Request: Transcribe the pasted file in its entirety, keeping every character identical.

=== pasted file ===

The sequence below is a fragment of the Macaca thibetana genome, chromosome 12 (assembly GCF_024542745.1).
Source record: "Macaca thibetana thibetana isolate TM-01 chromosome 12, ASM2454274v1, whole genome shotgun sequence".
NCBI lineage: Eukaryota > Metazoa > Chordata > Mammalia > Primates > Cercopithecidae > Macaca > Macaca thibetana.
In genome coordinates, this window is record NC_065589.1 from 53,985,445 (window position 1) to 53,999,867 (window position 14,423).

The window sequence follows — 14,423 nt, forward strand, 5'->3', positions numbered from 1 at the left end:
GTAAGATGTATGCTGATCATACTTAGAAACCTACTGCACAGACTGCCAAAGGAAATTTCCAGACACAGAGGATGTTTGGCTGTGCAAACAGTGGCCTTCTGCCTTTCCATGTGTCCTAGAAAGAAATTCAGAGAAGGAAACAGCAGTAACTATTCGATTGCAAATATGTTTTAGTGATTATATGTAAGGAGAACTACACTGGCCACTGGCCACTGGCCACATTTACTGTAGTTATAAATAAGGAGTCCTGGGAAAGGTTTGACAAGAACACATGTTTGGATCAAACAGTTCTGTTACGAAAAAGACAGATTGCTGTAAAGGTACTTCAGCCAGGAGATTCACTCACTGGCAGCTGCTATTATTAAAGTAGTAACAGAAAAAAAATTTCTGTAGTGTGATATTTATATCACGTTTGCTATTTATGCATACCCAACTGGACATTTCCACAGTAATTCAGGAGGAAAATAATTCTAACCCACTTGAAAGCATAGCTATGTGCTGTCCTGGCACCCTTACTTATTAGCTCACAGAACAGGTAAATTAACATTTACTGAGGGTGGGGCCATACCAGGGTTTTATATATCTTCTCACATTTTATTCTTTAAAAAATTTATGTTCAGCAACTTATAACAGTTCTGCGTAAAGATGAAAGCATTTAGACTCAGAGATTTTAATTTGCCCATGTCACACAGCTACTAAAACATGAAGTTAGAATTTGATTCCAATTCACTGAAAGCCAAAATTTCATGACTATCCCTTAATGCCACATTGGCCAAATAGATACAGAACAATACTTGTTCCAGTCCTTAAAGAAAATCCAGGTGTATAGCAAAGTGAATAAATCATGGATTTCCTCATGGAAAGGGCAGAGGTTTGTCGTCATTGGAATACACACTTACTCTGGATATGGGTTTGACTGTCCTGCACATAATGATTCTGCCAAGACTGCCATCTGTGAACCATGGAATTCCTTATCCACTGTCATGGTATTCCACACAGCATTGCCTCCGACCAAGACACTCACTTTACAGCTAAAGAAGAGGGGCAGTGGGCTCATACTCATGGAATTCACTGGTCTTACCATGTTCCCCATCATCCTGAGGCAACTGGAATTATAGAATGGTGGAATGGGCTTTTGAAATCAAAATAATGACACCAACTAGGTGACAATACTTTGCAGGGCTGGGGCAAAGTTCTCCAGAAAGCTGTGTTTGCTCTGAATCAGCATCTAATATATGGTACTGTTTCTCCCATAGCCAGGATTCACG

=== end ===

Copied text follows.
The sequence below is a fragment of the Macaca thibetana genome, chromosome 12 (assembly GCF_024542745.1).
Source record: "Macaca thibetana thibetana isolate TM-01 chromosome 12, ASM2454274v1, whole genome shotgun sequence".
NCBI lineage: Eukaryota > Metazoa > Chordata > Mammalia > Primates > Cercopithecidae > Macaca > Macaca thibetana.
In genome coordinates, this window is record NC_065589.1 from 53,985,445 (window position 1) to 53,999,867 (window position 14,423).

The window sequence follows — 14,423 nt, forward strand, 5'->3', positions numbered from 1 at the left end:
GTAAGATGTATGCTGATCATACTTAGAAACCTACTGCACAGACTGCCAAAGGAAATTTCCAGACACAGAGGATGTTTGGCTGTGCAAACAGTGGCCTTCTGCCTTTCCATGTGTCCTAGAAAGAAATTCAGAGAAGGAAACAGCAGTAACTATTCGATTGCAAATATGTTTTAGTGATTATATGTAAGGAGAACTACACTGGCCACTGGCCACTGGCCACATTTACTGTAGTTATAAATAAGGAGTCCTGGGAAAGGTTTGACAAGAACACATGTTTGGATCAAACAGTTCTGTTACGAAAAAGACAGATTGCTGTAAAGGTACTTCAGCCAGGAGATTCACTCACTGGCAGCTGCTATTATTAAAGTAGTAACAGAAAAAAAATTTCTGTAGTGTGATATTTATATCACGTTTGCTATTTATGCATACCCAACTGGACATTTCCACAGTAATTCAGGAGGAAAATAATTCTAACCCACTTGAAAGCATAGCTATGTGCTGTCCTGGCACCCTTACTTATTAGCTCACAGAACAGGTAAATTAACATTTACTGAGGGTGGGGCCATACCAGGGTTTTATATATCTTCTCACATTTTATTCTTTAAAAAATTTATGTTCAGCAACTTATAACAGTTCTGCGTAAAGATGAAAGCATTTAGACTCAGAGATTTTAATTTGCCCATGTCACACAGCTACTAAAACATGAAGTTAGAATTTGATTCCAATTCACTGAAAGCCAAAATTTCATGACTATCCCTTAATGCCACATTGGCCAAATAGATACAGAACAATACTTGTTCCAGTCCTTAAAGAAAATCCAGGTGTATAGCAAAGTGAATAAATCATGGATTTCCTCATGGAAAGGGCAGAGGTTTGTCGTCATTGGAATACACACTTACTCTGGATATGGGTTTGACTGTCCTGCACATAATGATTCTGCCAAGACTGCCATCTGTGAACCATGGAATTCCTTATCCACTGTCATGGTATTCCACACAGCATTGCCTCCGACCAAGACACTCACTTTACAGCTAAAGAAGAGGGGCAGTGGGCTCATACTCATGGAATTCACTGGTCTTACCATGTTCCCCATCATCCTGAGGCAACTGGAATTATAGAATGGTGGAATGGGCTTTTGAAATCAAAATAATGACACCAACTAGGTGACAATACTTTGCAGGGCTGGGGCAAAGTTCTCCAGAAAGCTGTGTTTGCTCTGAATCAGCATCTAATATATGGTACTGTTTCTCCCATAGCCAGGATTCACG